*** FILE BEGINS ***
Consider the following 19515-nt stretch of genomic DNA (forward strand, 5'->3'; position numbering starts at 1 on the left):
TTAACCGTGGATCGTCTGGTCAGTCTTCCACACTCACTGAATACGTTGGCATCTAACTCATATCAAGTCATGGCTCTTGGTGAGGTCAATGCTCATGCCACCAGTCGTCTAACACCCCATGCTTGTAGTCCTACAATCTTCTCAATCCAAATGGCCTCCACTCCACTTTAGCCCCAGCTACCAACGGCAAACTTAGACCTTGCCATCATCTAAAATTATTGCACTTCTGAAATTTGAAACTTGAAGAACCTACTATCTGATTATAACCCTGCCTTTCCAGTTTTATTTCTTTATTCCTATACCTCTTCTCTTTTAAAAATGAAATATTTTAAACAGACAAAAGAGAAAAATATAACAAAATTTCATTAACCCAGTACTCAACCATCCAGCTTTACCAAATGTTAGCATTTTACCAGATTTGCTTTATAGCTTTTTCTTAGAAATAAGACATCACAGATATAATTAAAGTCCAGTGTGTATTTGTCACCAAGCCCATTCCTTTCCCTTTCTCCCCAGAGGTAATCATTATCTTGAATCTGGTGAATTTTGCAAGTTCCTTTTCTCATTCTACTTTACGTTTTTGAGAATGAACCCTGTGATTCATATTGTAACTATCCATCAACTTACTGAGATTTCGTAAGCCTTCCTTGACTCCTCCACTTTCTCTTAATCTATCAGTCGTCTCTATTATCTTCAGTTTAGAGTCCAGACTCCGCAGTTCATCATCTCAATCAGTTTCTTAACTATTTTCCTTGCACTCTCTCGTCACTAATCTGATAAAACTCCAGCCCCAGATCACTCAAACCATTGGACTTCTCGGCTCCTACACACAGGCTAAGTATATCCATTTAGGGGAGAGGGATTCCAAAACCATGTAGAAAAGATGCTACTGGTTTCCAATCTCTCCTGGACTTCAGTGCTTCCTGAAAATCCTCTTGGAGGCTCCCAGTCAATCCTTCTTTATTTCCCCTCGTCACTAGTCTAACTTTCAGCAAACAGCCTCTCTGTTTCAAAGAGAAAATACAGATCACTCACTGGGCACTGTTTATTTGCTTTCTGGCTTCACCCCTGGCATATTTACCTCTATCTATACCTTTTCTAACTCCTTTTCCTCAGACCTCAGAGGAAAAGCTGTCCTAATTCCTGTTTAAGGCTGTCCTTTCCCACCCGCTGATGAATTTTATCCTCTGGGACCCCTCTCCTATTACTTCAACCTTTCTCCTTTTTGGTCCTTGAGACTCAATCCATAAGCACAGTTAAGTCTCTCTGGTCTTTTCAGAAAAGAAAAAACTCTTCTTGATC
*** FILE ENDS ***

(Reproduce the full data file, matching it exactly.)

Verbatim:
Consider the following 19515-nt stretch of genomic DNA (forward strand, 5'->3'; position numbering starts at 1 on the left):
TTAACCGTGGATCGTCTGGTCAGTCTTCCACACTCACTGAATACGTTGGCATCTAACTCATATCAAGTCATGGCTCTTGGTGAGGTCAATGCTCATGCCACCAGTCGTCTAACACCCCATGCTTGTAGTCCTACAATCTTCTCAATCCAAATGGCCTCCACTCCACTTTAGCCCCAGCTACCAACGGCAAACTTAGACCTTGCCATCATCTAAAATTATTGCACTTCTGAAATTTGAAACTTGAAGAACCTACTATCTGATTATAACCCTGCCTTTCCAGTTTTATTTCTTTATTCCTATACCTCTTCTCTTTTAAAAATGAAATATTTTAAACAGACAAAAGAGAAAAATATAACAAAATTTCATTAACCCAGTACTCAACCATCCAGCTTTACCAAATGTTAGCATTTTACCAGATTTGCTTTATAGCTTTTTCTTAGAAATAAGACATCACAGATATAATTAAAGTCCAGTGTGTATTTGTCACCAAGCCCATTCCTTTCCCTTTCTCCCCAGAGGTAATCATTATCTTGAATCTGGTGAATTTTGCAAGTTCCTTTTCTCATTCTACTTTACGTTTTTGAGAATGAACCCTGTGATTCATATTGTAACTATCCATCAACTTACTGAGATTTCGTAAGCCTTCCTTGACTCCTCCACTTTCTCTTAATCTATCAGTCGTCTCTATTATCTTCAGTTTAGAGTCCAGACTCCGCAGTTCATCATCTCAATCAGTTTCTTAACTATTTTCCTTGCACTCTCTCGTCACTAATCTGATAAAACTCCAGCCCCAGATCACTCAAACCATTGGACTTCTCGGCTCCTACACACAGGCTAAGTATATCCATTTAGGGGAGAGGGATTCCAAAACCATGTAGAAAAGATGCTACTGGTTTCCAATCTCTCCTGGACTTCAGTGCTTCCTGAAAATCCTCTTGGAGGCTCCCAGTCAATCCTTCTTTATTTCCCCTCGTCACTAGTCTAACTTTCAGCAAACAGCCTCTCTGTTTCAAAGAGAAAATACAGATCACTCACTGGGCACTGTTTATTTGCTTTCTGGCTTCACCCCTGGCATATTTACCTCTATCTATACCTTTTCTAACTCCTTTTCCTCAGACCTCAGAGGAAAAGCTGTCCTAATTCCTGTTTAAGGCTGTCCTTTCCCACCCGCTGATGAATTTTATCCTCTGGGACCCCTCTCCTATTACTTCAACCTTTCTCCTTTTTGGTCCTTGAGACTCAATCCATAAGCACAGTTAAGTCTCTCTGGTCTTTTCAGAAAAGAAAAAACTCTTCTTGATC